THE ENGLISH court had jurisdiction to decide whether a party not domiciled within the jurisdiction and not named as a party to proceedings pending in the English court had such a connection with the proceedings that he should pay the costs.
The Court of Appeal dismissed the appeal of Constantine Comninos against a decision that the court had jurisdiction over him in relation to a summons issued under section 51 of the Supreme Court Act 1981 that he should be personally liable for costs in an action pending in the English court.
The respondent insurance company had successfully appealed against a judgment in favour of the owners of a vessel which was a constructive total loss following grounding and a fire in 1985, and had been awarded its costs.
Some of the costs were recovered by reason of awards of security for costs made prior to trial, but the insurer claimed a balance including interest in the sum of pounds 2,680,215.87. It issued a summons seeking an order pursuant to section 51 of the 1981 Act that the appellant should be liable personally to pay those costs, on the grounds that it was he, as principal and later sole shareholder of the one ship company which owned the vessel, who had been involved in the direction of the action and who had instituted, controlled and financed the litigation.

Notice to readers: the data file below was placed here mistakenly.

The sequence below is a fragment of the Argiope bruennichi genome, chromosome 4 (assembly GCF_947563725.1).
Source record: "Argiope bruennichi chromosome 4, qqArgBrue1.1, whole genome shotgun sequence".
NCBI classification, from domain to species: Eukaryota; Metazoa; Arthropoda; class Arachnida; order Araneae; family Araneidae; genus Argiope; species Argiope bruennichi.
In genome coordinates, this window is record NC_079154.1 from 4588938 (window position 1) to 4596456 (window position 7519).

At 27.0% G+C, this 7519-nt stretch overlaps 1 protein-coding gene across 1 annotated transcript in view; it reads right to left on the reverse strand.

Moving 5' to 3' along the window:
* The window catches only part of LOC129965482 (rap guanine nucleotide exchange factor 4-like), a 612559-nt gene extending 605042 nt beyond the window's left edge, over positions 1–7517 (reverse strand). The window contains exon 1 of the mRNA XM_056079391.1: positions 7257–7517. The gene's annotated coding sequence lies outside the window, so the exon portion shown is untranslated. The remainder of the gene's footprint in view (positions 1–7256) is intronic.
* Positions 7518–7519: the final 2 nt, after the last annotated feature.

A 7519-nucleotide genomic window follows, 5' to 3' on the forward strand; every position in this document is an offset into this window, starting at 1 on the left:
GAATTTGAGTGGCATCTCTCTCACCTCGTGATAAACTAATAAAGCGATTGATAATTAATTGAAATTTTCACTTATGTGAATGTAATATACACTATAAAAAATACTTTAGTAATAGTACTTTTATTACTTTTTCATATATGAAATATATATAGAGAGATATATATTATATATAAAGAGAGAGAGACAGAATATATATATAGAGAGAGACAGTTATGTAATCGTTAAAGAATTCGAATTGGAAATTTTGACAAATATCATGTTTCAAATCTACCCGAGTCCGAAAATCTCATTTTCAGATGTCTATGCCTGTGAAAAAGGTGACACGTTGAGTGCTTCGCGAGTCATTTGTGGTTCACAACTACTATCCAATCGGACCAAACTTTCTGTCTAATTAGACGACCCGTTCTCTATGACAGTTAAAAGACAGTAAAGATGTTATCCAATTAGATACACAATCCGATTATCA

The appellant challenged the jurisdiction of the English court, contending that the summons under section 51 had to be considered as distinct and separate from the main action, and that the Convention on Jurisdiction and the Enforcement of Judgments in Civil and Commercial Matters 1968 (the Brussels Convention) applied to that claim.
He submitted, inter alia, that section 51 proceedings against a non-party were a "civil or commercial matter" to which Article 1 of Title I to the Convention applied, and that accordingly the English court was not entitled to take jurisdiction because by Article 2, a person such as the appellant who was domiciled in a contracting state, i.e. Greece, was entitled to be sued only in Greece. …